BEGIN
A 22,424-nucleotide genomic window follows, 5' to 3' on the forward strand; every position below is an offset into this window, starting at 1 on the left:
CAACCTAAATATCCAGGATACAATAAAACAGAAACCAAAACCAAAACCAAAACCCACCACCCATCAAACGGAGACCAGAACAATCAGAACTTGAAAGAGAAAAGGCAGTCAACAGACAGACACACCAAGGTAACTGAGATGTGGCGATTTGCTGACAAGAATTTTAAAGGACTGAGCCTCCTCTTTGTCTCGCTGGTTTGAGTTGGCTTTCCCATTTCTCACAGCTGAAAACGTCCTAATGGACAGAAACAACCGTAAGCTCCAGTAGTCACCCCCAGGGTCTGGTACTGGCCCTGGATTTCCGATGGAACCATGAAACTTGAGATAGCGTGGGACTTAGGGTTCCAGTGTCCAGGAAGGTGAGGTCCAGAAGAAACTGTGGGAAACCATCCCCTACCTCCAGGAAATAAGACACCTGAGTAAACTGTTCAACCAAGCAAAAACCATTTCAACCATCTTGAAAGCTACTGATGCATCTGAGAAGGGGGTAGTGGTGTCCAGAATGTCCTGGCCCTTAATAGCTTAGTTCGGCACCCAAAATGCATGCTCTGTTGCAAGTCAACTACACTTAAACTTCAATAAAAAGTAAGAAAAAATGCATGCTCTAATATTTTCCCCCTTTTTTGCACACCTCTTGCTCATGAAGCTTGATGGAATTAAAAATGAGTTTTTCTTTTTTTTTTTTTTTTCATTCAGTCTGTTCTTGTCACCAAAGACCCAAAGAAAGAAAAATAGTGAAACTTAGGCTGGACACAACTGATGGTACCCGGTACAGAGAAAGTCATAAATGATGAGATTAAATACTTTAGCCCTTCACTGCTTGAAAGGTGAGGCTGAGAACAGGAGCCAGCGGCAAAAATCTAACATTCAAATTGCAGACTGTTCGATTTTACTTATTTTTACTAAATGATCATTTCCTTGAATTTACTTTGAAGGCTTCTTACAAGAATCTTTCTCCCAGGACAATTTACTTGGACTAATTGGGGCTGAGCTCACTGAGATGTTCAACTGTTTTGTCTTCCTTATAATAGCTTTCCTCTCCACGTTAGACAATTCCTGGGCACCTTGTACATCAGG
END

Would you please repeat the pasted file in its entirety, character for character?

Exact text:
A 22,424-nucleotide genomic window follows, 5' to 3' on the forward strand; every position below is an offset into this window, starting at 1 on the left:
CAACCTAAATATCCAGGATACAATAAAACAGAAACCAAAACCAAAACCAAAACCCACCACCCATCAAACGGAGACCAGAACAATCAGAACTTGAAAGAGAAAAGGCAGTCAACAGACAGACACACCAAGGTAACTGAGATGTGGCGATTTGCTGACAAGAATTTTAAAGGACTGAGCCTCCTCTTTGTCTCGCTGGTTTGAGTTGGCTTTCCCATTTCTCACAGCTGAAAACGTCCTAATGGACAGAAACAACCGTAAGCTCCAGTAGTCACCCCCAGGGTCTGGTACTGGCCCTGGATTTCCGATGGAACCATGAAACTTGAGATAGCGTGGGACTTAGGGTTCCAGTGTCCAGGAAGGTGAGGTCCAGAAGAAACTGTGGGAAACCATCCCCTACCTCCAGGAAATAAGACACCTGAGTAAACTGTTCAACCAAGCAAAAACCATTTCAACCATCTTGAAAGCTACTGATGCATCTGAGAAGGGGGTAGTGGTGTCCAGAATGTCCTGGCCCTTAATAGCTTAGTTCGGCACCCAAAATGCATGCTCTGTTGCAAGTCAACTACACTTAAACTTCAATAAAAAGTAAGAAAAAATGCATGCTCTAATATTTTCCCCCTTTTTTGCACACCTCTTGCTCATGAAGCTTGATGGAATTAAAAATGAGTTTTTCTTTTTTTTTTTTTTTTCATTCAGTCTGTTCTTGTCACCAAAGACCCAAAGAAAGAAAAATAGTGAAACTTAGGCTGGACACAACTGATGGTACCCGGTACAGAGAAAGTCATAAATGATGAGATTAAATACTTTAGCCCTTCACTGCTTGAAAGGTGAGGCTGAGAACAGGAGCCAGCGGCAAAAATCTAACATTCAAATTGCAGACTGTTCGATTTTACTTATTTTTACTAAATGATCATTTCCTTGAATTTACTTTGAAGGCTTCTTACAAGAATCTTTCTCCCAGGACAATTTACTTGGACTAATTGGGGCTGAGCTCACTGAGATGTTCAACTGTTTTGTCTTCCTTATAATAGCTTTCCTCTCCACGTTAGACAATTCCTGGGCACCTTGTACATCAGG